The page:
The Alliance For A Clean Environment
Feds mull new approach
Mercury Staff Writer
Environmentalists support recycling, but not for low-level radioactive waste.
That's the opposition federal officials are facing as they consider changing government rules for tens of thousands of cubic feet of waste material produced annually at facilities like the Limerick Generating Station.
A U.S. Nuclear regulatory Commission proposal released last summer looks at turning the waste into products ranging from auto parts to soil to furniture. The period for public comment on the document ended Dec. 22.
Thanks to nine active nuclear reactors, Pennsylvania is among the nation's leaders in generating low-level radioactive waste, which includes the clothing and tools used at nuclear facilities as well as scrap metal, concrete and other solids from active and decommissioned plants. Spent reactor fuel is categorized as high-level radioactive waste.
Currently, Limerick and other facilities east of the Mississippi River generally send their low-level waste to an NRC-licensed dump in Barnwell, S.C.
But South Carolina officials are thinking about limiting Barnwell's role as a nuclear dump for the East and the federal government - whose Department of Energy has tons of low-level waste at its former nuclear weapons production sites - is considering recycling as an option to burying the stuff.
"You don't want to put everything in a landfill," said NRC spokeswoman Mindy Landau. "Some people would say it's more environmentally friendly to recycle."
Diane D'Arrigo would not say so. She heads the radioactive waste project for the Nuclear Information and Resource Service, a public-interest group based in Washington.
Her organization and several others, including the Union of Concerned Scientists and the Natural Resources Defense Council, boycotted the NRC's four public meetings on the topic.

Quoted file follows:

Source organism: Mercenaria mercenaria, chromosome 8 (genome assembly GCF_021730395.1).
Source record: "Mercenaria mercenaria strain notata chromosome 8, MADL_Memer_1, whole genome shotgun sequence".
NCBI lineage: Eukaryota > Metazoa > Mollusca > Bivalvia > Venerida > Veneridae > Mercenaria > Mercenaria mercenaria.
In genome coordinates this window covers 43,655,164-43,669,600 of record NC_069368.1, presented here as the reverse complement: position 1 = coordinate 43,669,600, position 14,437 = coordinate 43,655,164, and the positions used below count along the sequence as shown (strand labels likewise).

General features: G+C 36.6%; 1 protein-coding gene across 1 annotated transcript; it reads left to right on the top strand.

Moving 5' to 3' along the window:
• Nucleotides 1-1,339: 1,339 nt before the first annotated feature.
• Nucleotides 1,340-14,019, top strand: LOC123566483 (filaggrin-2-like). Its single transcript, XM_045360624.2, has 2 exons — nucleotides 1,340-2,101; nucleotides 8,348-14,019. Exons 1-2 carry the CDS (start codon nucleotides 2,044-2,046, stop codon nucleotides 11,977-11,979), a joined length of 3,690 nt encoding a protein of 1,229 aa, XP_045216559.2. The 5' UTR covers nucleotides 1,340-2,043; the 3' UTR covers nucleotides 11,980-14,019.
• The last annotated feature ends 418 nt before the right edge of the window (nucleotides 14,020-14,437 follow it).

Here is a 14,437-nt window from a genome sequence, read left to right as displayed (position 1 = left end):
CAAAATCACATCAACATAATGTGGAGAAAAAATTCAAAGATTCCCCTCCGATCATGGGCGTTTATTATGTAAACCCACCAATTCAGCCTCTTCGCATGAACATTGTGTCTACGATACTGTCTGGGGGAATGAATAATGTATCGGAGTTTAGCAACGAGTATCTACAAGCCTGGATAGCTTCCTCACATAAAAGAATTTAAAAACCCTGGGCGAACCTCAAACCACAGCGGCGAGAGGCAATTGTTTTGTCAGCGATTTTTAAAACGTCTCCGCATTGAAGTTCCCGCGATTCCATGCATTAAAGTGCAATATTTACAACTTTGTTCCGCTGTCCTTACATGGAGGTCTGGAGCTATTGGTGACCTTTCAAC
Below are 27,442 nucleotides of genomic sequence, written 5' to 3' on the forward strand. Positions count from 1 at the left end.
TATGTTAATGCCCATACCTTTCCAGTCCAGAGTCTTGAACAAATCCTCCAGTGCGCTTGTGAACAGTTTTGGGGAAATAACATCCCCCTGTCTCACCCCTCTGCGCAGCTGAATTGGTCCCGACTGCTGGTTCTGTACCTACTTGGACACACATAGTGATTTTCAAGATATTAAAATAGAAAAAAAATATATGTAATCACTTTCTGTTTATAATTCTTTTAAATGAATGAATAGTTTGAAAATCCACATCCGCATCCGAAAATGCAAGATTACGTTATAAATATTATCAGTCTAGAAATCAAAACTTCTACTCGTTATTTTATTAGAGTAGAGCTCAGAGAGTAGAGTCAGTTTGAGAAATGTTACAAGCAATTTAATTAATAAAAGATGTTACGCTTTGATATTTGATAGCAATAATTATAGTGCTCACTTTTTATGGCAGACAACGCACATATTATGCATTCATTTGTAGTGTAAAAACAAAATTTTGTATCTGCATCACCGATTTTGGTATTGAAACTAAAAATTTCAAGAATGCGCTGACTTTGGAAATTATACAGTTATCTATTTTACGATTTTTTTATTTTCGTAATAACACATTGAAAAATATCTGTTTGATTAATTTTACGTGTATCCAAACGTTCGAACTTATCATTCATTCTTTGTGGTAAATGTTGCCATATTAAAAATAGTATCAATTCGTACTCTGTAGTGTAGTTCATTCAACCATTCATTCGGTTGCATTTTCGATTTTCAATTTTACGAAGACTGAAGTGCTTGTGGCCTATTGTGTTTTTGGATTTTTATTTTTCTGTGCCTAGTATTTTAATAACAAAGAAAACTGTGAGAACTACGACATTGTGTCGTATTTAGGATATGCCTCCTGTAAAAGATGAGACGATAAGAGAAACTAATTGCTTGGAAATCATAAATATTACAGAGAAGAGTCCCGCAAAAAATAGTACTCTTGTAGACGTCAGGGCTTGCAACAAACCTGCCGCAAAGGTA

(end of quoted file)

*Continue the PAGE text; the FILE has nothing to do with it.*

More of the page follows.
"They should isolate the material to keep it apart from the environment," D'Arrigo said. "There should be no radioactive waste put into commercial products, period."
D'Arrigo said allowing even small amounts of radioactive waste to be sold in the free market would shift liability for problems it may cause from nuclear firms onto the public.
Supporters of recycling radioactive materials include the Association of Radioactive Metal Recyclers and the Nuclear Energy Institute, a trade group whose representatives participated in the NRC's public meetings.
"Industry needs to clear materials out on a daily basis," said Paul Genoa of the NEI. "This includes all materials, for example, workers' clothing, shoes, vehicles, tools, equipment, consumables,"
Genoa urged the NRC to create a rule stating the amount of radiation allowed for items leaving a plant to be recycled.
"We believe that the establishment of a practical standard that clearly protects public health will limit much of the liability that currently exists," he said.
The NRC does license some recycling of radioactive material on a case-by-case basis under a policy enacted in 1990. "What we would like to do is make it more consistent," Landau said.
D'Arrigo contends the agency's current practice is illegal and that it's not clear how much radioactivity is already released this way.
But with a new rule, she said. "It's like opening the floodgates."
The NRC will review the comments it has received and decide in March whether to push forward with a new regulation or discuss the issue further.